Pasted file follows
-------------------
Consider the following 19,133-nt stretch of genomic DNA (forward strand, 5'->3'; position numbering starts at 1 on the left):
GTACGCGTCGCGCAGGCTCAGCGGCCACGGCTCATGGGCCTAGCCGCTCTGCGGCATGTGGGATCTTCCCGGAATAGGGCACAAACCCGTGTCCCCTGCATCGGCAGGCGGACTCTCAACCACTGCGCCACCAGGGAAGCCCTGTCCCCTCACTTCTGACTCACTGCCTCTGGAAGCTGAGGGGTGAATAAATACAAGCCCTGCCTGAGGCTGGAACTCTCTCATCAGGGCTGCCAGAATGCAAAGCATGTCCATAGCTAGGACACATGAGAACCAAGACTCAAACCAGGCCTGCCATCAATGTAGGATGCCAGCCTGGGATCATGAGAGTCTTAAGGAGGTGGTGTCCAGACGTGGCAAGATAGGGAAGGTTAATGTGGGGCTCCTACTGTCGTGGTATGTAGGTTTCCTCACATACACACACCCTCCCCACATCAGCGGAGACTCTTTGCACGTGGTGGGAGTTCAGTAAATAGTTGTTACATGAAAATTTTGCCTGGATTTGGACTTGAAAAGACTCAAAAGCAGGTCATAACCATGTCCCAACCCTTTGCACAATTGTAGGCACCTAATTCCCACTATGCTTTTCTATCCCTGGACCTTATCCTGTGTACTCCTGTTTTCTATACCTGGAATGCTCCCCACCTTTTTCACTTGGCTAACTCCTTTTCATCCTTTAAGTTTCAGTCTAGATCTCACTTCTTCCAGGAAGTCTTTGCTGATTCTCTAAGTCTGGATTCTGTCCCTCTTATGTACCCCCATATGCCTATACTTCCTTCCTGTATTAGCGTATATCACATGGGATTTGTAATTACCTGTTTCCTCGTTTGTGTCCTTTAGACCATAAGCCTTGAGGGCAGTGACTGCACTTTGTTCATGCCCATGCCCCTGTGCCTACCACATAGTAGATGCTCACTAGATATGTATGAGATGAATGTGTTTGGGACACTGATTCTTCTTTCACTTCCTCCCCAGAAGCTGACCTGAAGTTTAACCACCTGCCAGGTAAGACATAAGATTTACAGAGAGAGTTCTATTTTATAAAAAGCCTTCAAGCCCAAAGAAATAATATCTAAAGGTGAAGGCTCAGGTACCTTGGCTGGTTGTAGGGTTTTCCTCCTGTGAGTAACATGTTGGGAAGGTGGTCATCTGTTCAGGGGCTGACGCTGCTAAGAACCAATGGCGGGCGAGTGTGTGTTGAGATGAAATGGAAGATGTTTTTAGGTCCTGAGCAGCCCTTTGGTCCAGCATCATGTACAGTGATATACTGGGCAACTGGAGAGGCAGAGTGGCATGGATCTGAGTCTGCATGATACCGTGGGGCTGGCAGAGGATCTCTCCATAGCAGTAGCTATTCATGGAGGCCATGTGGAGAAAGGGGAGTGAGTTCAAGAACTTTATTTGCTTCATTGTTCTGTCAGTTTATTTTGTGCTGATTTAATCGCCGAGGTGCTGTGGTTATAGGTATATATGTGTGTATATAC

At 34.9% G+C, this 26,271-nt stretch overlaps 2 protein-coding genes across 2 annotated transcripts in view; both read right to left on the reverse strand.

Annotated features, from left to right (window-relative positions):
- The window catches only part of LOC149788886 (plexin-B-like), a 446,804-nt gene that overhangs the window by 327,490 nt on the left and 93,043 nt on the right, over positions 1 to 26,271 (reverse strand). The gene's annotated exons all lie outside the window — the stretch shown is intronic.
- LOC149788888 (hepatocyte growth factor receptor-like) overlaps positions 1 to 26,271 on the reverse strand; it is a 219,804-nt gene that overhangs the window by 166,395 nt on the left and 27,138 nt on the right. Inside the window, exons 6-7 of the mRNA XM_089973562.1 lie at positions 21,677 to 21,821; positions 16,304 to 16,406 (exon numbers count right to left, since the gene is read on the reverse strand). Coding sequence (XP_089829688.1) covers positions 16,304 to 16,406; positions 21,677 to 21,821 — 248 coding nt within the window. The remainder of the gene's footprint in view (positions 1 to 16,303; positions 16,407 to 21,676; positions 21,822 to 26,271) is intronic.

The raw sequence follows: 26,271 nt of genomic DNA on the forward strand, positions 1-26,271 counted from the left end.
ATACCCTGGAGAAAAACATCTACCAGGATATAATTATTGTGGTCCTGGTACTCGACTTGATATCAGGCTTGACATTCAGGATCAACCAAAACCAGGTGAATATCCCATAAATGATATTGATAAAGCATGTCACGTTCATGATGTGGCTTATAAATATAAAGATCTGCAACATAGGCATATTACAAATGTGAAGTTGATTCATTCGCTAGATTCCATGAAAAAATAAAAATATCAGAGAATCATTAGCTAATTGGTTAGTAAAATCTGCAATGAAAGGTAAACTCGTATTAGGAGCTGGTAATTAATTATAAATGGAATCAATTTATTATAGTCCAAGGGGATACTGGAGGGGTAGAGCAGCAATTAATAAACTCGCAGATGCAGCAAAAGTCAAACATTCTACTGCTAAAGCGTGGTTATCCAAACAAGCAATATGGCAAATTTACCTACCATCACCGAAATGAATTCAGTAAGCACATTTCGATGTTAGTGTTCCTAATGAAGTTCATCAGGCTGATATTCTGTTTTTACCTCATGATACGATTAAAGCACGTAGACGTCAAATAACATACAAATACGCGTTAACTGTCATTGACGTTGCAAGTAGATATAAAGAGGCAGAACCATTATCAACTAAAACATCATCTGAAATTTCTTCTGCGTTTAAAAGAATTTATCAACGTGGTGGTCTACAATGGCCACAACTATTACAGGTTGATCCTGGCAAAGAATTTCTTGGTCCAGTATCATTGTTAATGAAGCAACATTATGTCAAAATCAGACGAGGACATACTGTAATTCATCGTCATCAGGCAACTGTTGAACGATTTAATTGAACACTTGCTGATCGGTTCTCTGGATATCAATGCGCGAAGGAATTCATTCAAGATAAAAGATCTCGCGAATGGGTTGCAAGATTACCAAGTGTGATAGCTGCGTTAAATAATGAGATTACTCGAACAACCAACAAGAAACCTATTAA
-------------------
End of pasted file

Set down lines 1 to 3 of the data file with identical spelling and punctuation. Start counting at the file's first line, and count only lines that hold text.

Consider the following 19,133-nt stretch of genomic DNA (forward strand, 5'->3'; position numbering starts at 1 on the left):
GTACGCGTCGCGCAGGCTCAGCGGCCACGGCTCATGGGCCTAGCCGCTCTGCGGCATGTGGGATCTTCCCGGAATAGGGCACAAACCCGTGTCCCCTGCATCGGCAGGCGGACTCTCAACCACTGCGCCACCAGGGAAGCCCTGTCCCCTCACTTCTGACTCACTGCCTCTGGAAGCTGAGGGGTGAATAAATACAAGCCCTGCCTGAGGCTGGAACTCTCTCATCAGGGCTGCCAGAATGCAAAGCATGTCCATAGCTAGGACACATGAGAACCAAGACTCAAACCAGGCCTGCCATCAATGTAGGATGCCAGCCTGGGATCATGAGAGTCTTAAGGAGGTGGTGTCCAGACGTGGCAAGATAGGGAAGGTTAATGTGGGGCTCCTACTGTCGTGGTATGTAGGTTTCCTCACATACACACACCCTCCCCACATCAGCGGAGACTCTTTGCACGTGGTGGGAGTTCAGTAAATAGTTGTTACATGAAAATTTTGCCTGGATTTGGACTTGAAAAGACTCAAAAGCAGGTCATAACCATGTCCCAACCCTTTGCACAATTGTAGGCACCTAATTCCCACTATGCTTTTCTATCCCTGGACCTTATCCTGTGTACTCCTGTTTTCTATACCTGGAATGCTCCCCACCTTTTTCACTTGGCTAACTCCTTTTCATCCTTTAAGTTTCAGTCTAGATCTCACTTCTTCCAGGAAGTCTTTGCTGATTCTCTAAGTCTGGATTCTGTCCCTCTTATGTACCCCCATATGCCTATACTTCCTTCCTGTATTAGCGTATATCACATGGGATTTGTAATTACCTGTTTCCTCGTTTGTGTCCTTTAGACCATAAGCCTTGAGGGCAGTGACTGCACTTTGTTCATGCCCATGCCCCTGTGCCTACCACATAGTAGATGCTCACTAGATATGTATGAGATGAATGTGTTTGGGACACTGATTCTTCTTTCACTTCCTCCCCAGAAGCTGACCTGAAGTTTAACCACCTGCCAGGTAAGACATAAGATTTACAGAGAGAGTTCTATTTTATAAAAAGCCTTCAAGCCCAAAGAAATAATATCTAAAGGTGAAGGCTCAGGTACCTTGGCTGGTTGTAGGGTTTTCCTCCTGTGAGTAACATGTTGGGAAGGTGGTCATCTGTTCAGGGGCTGACGCTGCTAAGAACCAATGGCGGGCGAGTGTGTGTTGAGATGAAATGGAAGATGTTTTTAGGTCCTGAGCAGCCCTTTGGTCCAGCATCATGTACAGTGATATACTGGGCAACTGGAGAGGCAGAGTGGCATGGATCTGAGTCTGCATGATACCGTGGGGCTGGCAGAGGATCTCTCCATAGCAGTAGCTATTCATGGAGGCCATGTGGAGAAAGGGGAGTGAGTTCAAGAACTTTATTTGCTTCATTGTTCTGTCAGTTTATTTTGTGCTGATTTAATCGCCGAGGTGCTGTGGTTATAGGTATATATGTGTGTATATAC

At 34.9% G+C, this 26,271-nt stretch overlaps 2 protein-coding genes across 2 annotated transcripts in view; both read right to left on the reverse strand.